Peking Duck is made from a breed of duck called the Pekin. It’s a white bird with an orange bill and feet, and was the inspiration for Donald Duck. True story. Unlike the cartoon bird, real Pekin ducks do not wear blue sailor suits (but if they did, they would at least have the decency to put on a pair of pants). WARNING: DO NOT READ THIS NEXT PART IF YOU ARE SQUEAMISH OR ON THE FENCE ABOUT BECOMING A VEGETARIAN. Pekin ducks are raised in captivity for exactly 65 days, where they are force-fed 4 meals a day to fatten them up before being slaughtered, plucked, and eviscerated. Air is then pumped beneath the skin to separate it from the fat. The duck is then slathered in syrup and hung on a hook to dry for 24 hours before being roasted. Yummy, huh? Somewhere there is a Sarah McLachlan song waiting to be written.

And for the record, bacon doesn’t just magically appear on your plate, either! Though it would be wonderful if it did…

Authentic Peking Duck in Portland, OR.

Authentic Peking Duck in Portland, OR.

Anyway.

Not in the mood to gut our own bird and hang it from a meat hook (even though there’s a wetlands behind the condo complex and we surely could have pulled this off), we instead drove to a Chinese restaurant in Portland, where we had phoned in an order of Peking Duck to go.

Peking Duck is renowned for its crispy skin and flavorful meat. Sure enough, this place (shout out to Shenzhen) did not disappoint. I thought it was wonderful. Tara, who is not a fan of duck, was unimpressed. Kind of a recurring theme so far, isn’t it? But the tables will be turned on National Watermelon Day. Can’t stand that stuff, and she loves it.

The rest of the meal was good, too. I even made homemade fried rice.

But the duck was, without a doubt, the star of the show.

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12/365: National Curried Chicken Day

It’s nice when American food holidays pay homage to international cuisine. After celebrating tempura earlier in the week, today is National Curried Chicken Day! When many people hear the word “curry” they think spicy. And there are plenty of curry recipes that, like Dirty Harry, pack heat. But curry powder is a fairly tame blend of spices like turmeric, coriander, cumin, fenugreek, and red pepper. It’s got a warm, distinct scent and taste, and is what we used to make our curried chicken recipe today.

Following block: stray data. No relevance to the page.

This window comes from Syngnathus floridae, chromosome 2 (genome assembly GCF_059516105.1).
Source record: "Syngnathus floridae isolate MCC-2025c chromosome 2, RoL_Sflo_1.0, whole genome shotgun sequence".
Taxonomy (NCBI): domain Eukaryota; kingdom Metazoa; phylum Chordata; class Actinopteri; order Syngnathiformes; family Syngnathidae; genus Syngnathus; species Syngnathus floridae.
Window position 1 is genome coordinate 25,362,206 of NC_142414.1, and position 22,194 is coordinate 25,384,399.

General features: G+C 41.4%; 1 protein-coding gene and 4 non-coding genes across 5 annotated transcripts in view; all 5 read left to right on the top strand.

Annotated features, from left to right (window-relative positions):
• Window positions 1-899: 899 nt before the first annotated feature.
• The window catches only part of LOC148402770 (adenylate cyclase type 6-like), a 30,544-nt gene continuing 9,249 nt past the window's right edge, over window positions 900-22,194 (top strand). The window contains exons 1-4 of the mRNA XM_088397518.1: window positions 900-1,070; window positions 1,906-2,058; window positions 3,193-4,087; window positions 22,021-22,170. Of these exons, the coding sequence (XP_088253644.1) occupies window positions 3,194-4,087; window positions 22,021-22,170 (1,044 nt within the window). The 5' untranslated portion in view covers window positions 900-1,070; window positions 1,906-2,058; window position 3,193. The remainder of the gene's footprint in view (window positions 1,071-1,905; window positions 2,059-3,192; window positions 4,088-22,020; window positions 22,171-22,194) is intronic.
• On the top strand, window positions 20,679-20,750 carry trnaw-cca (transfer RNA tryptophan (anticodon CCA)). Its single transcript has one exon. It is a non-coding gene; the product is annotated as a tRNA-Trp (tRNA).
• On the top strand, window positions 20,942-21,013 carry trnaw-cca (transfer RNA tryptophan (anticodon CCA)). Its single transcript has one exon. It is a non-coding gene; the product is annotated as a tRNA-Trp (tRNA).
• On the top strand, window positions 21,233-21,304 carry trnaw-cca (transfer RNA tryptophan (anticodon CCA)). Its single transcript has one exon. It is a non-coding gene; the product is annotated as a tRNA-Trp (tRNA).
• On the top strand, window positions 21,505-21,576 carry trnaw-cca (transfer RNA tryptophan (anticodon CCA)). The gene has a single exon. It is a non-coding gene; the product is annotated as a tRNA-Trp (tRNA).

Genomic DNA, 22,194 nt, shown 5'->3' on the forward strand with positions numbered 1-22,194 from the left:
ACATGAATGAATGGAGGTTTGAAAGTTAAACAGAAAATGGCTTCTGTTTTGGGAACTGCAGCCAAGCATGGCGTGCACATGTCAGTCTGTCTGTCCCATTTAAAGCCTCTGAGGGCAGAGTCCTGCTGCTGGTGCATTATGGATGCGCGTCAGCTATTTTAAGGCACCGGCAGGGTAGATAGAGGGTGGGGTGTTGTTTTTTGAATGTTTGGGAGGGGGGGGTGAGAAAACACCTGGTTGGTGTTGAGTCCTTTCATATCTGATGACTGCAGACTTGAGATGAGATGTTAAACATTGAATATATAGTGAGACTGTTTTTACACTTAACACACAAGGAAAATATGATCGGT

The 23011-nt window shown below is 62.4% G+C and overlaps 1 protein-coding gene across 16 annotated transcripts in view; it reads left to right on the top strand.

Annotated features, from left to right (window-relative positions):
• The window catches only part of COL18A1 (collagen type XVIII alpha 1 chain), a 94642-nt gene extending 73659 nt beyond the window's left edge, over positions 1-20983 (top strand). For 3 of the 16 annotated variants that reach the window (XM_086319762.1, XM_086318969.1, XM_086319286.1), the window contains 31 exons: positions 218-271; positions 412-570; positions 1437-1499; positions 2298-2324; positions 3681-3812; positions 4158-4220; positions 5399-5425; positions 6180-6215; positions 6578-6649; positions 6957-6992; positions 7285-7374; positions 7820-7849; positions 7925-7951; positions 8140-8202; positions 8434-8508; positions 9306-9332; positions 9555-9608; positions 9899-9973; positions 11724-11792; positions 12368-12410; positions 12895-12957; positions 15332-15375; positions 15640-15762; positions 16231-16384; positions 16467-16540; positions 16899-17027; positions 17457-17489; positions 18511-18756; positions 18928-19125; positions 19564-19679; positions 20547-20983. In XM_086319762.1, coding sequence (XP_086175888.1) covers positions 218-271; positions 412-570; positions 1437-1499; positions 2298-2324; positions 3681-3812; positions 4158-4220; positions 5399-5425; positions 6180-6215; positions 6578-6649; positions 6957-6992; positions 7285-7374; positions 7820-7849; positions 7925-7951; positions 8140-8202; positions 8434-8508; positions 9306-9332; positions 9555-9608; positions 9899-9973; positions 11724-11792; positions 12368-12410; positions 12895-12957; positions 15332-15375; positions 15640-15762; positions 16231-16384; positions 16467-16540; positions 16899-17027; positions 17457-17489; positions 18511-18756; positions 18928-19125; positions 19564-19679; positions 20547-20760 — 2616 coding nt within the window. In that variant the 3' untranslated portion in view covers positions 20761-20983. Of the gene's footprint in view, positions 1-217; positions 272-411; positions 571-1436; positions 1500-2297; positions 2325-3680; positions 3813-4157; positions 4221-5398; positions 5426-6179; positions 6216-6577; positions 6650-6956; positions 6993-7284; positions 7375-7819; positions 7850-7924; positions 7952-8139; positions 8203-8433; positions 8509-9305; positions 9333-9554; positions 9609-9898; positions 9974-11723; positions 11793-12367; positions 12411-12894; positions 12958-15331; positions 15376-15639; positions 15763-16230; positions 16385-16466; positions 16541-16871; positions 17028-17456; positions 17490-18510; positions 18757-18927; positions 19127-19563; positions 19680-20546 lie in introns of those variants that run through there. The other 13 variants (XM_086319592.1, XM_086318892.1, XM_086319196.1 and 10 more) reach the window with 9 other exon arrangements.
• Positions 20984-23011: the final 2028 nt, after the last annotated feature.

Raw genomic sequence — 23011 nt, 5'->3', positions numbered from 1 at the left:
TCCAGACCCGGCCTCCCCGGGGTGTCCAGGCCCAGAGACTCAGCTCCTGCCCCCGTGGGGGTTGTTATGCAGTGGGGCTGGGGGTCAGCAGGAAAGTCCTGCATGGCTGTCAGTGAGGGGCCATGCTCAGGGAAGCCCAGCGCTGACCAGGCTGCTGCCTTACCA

But today isn’t “curry” chicken day, it’s “curried” chicken day, and there is a difference. Curried chicken refers to the art of preparation – when you curry a chicken, you’re adding a mixture that includes curry to the chicken. Chicken curry, on the other hand, is made with a curry flavored sauce and typically cooked into a stew. Clear as mud, no?

Curried chicken is very popular in Southeast Asia, and most commonly associated with India. The word curry came from kari, an Indian/Sri Lankan term for meat and vegetables cooked with spices. Archaeologists have found mortars and pestles dating back to 2600 BC; these were used to ground spices such as mustard, fennel, cumin, and tamarind pods for flavoring meat. Members of the East India Trading Company (those guys again!) brought curry powder to Britain in the 17th century, where it was used to spice up leftovers. It proved a great way to liven up day-old bubbles and squeak! Curry has become such a staple in British cuisine that it’s a popular potato chip flavor and pizza topping. The 2013 Mini Cooper automobile features the Union Jack logo, dual racing stripes, and a curry-flavored steering wheel.

Today is a busy day for us. We’ve got an NFL playoff game to watch (go, Broncos!) and a birthday dinner for my dad this evening. Our best option for a curried chicken dish was lunch; I found a recipe for a curried chicken salad lettuce wrap featuring diced chicken, apples, red onion, garlic, mayo, sour cream, and curry powder. It was surprisingly delicious…so much so that we’re declaring this recipe a keeper! Tara isn’t even a fan of chicken salad in general, but loved this one. I think personally it’s been my favorite food challenge so far, and I love that we are expanding our food horizons with recipes we’d probably never even think of trying otherwise!

Curried Chicken Lettuce Wrap